Race is almost here, but you don’t feel like you can cross the finish line. You training schedule says 13 miles today, but you feel like sitting on the porch and drinking coffee. What do you do?
Race day is just around the corner. Your training calendar says you need to put in 16 miles today. But all you want to do is sit on the couch and let your body rest. What do you do? You have that nagging thought that if you don’t keep up with your training plan, you will fail to accomplish your goal. On the flip side, if you keep training like you have, you’re likely not even going to be able to walk by race day! Maybe the best thing to do… is nothing!
It doesn’t get mentioned very often, but rest is actually a vital part of your training. There are several reasons why giving your body a break is a good idea, and it’s not all about your muscles.
First of all, your body gets stronger when it is allowed to rebuild. You train hard to break down those muscles and tissues. If you don’t let them heal, that hard word can be wasted. Breaking down tissues that are already in need of repair is a recipe for disaster. A rest day is when your body is finally able to replenish lost nutrients and hydration, while also letting your body heal from muscle tissue breakdown. That is how you get fitter and faster.
As a matter of fact, running while your body is fatigued can sometimes cause unnecessary injuries. You have likely gotten more efficient as a runner as your body adapts to faster times and better endurance. This is how your body is supposed to react under normally athletic stresses. But if you run while a part of your body is ailing, there is a chance that your gait will be off or you might be favoring specific muscles. This can cause an imbalance. That is a sure-fire way to not only remain fatigued, but also add an injury on top of the tiredness.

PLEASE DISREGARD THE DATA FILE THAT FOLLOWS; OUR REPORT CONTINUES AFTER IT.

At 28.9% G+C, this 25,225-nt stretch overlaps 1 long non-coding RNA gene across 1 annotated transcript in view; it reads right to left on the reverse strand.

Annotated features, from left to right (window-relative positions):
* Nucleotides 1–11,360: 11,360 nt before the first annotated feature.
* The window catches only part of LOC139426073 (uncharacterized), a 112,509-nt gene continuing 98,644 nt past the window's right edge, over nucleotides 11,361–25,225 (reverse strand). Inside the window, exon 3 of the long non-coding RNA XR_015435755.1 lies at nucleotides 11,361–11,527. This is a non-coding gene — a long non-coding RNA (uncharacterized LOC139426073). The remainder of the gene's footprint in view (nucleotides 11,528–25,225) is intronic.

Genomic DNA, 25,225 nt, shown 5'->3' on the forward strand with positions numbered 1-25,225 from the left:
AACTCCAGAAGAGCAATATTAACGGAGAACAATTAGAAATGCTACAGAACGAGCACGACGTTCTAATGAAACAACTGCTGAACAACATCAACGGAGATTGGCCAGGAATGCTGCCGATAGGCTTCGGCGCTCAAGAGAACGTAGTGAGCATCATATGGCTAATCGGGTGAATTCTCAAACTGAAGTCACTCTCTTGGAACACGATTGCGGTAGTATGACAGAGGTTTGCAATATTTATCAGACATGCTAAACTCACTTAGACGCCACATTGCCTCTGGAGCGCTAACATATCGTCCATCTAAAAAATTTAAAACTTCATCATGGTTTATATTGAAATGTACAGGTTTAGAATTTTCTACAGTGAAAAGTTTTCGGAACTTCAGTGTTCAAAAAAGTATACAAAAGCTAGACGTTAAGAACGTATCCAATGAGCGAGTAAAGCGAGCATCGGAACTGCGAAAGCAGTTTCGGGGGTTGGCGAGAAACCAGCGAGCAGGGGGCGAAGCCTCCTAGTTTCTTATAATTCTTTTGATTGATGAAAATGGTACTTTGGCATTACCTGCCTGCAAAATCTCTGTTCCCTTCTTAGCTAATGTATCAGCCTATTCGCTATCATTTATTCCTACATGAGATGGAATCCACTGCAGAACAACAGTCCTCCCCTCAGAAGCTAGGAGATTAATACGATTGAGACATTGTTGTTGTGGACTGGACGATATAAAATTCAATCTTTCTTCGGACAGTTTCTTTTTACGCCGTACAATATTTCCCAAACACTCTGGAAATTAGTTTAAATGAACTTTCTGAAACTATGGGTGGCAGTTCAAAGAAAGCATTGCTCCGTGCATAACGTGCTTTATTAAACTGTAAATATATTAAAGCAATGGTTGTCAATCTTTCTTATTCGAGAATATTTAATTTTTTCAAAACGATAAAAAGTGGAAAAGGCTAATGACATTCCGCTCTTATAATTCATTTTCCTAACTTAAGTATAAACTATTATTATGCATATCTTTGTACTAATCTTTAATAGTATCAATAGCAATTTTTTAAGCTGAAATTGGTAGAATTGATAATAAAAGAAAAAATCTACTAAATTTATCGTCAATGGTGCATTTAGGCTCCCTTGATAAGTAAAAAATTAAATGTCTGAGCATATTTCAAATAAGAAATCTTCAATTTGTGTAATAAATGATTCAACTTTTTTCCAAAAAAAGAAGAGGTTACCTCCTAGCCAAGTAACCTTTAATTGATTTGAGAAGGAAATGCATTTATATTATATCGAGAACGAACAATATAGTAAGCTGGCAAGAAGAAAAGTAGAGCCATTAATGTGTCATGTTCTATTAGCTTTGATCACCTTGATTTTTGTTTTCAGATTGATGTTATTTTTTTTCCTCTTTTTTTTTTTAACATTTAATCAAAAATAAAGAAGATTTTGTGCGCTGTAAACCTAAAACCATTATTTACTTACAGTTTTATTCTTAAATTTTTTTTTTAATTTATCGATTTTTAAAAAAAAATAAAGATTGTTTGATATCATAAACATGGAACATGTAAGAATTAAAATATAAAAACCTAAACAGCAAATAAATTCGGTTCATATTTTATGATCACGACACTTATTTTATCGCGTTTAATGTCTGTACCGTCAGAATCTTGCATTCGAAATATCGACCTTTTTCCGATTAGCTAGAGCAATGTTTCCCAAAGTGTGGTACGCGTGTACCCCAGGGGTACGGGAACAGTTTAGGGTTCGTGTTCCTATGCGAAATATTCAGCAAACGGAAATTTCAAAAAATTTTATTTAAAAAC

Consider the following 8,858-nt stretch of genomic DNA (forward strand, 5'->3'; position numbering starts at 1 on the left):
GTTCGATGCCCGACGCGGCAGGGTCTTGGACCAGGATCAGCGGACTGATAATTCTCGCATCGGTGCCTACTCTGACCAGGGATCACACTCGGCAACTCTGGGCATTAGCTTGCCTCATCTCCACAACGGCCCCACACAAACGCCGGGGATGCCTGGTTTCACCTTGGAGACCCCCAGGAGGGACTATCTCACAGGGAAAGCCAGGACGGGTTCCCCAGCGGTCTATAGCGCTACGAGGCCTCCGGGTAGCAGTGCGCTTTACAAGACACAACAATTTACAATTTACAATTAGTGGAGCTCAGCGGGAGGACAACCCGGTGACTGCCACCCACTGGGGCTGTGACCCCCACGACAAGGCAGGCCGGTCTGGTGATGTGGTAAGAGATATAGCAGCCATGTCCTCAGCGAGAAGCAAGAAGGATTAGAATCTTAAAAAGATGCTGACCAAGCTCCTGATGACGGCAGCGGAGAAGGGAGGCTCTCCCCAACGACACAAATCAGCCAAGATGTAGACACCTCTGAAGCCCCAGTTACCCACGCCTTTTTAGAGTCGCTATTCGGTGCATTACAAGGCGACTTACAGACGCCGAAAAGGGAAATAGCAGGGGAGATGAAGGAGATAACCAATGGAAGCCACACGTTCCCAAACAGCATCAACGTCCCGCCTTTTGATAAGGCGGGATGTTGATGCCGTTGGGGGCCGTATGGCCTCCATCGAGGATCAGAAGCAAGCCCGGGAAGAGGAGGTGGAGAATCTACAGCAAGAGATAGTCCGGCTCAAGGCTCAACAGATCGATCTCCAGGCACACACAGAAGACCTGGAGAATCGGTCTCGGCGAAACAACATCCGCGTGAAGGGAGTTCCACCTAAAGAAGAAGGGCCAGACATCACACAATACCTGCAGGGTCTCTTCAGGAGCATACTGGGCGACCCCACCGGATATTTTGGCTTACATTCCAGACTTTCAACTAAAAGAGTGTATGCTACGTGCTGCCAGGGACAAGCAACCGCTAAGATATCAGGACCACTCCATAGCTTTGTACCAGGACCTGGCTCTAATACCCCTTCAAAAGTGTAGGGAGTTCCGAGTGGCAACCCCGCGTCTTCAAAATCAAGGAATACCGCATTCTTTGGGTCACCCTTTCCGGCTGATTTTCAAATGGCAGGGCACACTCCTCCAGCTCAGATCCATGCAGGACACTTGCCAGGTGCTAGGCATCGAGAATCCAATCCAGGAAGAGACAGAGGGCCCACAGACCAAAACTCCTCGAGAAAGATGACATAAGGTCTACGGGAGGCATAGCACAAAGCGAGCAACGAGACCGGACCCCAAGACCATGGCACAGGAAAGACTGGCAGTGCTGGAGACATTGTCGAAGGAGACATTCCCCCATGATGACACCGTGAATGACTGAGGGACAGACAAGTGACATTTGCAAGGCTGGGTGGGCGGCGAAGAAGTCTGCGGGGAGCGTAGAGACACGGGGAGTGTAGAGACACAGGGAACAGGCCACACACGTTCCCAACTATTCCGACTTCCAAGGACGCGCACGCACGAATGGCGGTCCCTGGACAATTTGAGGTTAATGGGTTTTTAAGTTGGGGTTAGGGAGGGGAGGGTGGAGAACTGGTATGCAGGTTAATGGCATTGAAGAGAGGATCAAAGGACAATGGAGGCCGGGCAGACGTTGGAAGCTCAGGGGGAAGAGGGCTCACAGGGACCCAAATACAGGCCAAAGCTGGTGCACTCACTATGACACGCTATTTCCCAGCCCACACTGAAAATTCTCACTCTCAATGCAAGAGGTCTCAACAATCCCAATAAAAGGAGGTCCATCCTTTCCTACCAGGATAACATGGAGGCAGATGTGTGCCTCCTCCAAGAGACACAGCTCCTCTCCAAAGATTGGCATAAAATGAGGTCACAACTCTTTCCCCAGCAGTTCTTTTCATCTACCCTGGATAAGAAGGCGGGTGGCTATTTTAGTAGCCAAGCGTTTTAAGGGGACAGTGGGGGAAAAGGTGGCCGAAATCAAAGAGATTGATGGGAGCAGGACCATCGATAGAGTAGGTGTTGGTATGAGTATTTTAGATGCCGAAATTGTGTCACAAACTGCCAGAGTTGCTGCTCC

Perhaps one of the biggest benefits of a rest day during training is for your brain. After 4 months of getting up at 4am on Sunday to log 3 or 4 hours on the road, you can start to break down psychologically. You have probably given up time with family and friends, missed important events, and ignored your kids to get ready for one big race. Give yourself permission to sleep in on a weekend and spend time letting your body heal (and maybe even blow your diet for a day). Missing one, or even a couple of days, of training likely won’t impact your race finish time that much. Skipping a run is an easy way to put joy back to running. After all, we run to be healthy and have fun. If you have lost the joy and are in constant pain, then you are defeating the purpose. Trust me, the first run after a couple of days off can be one of the most enjoyable days of your entire training!
So the bottom line is, rest is an active part of your training plan. Your computerized training plan doesn’t know your body or what you’ve been going through. Training guides and just that, guides. You must listen to your body. Elite runners aren’t afraid to take a few days off and neither should you. Running is supposed to be fun, so take a day off to bring the joy back. Accept rest as a part of your training and never apologize for giving your body the rest it needs.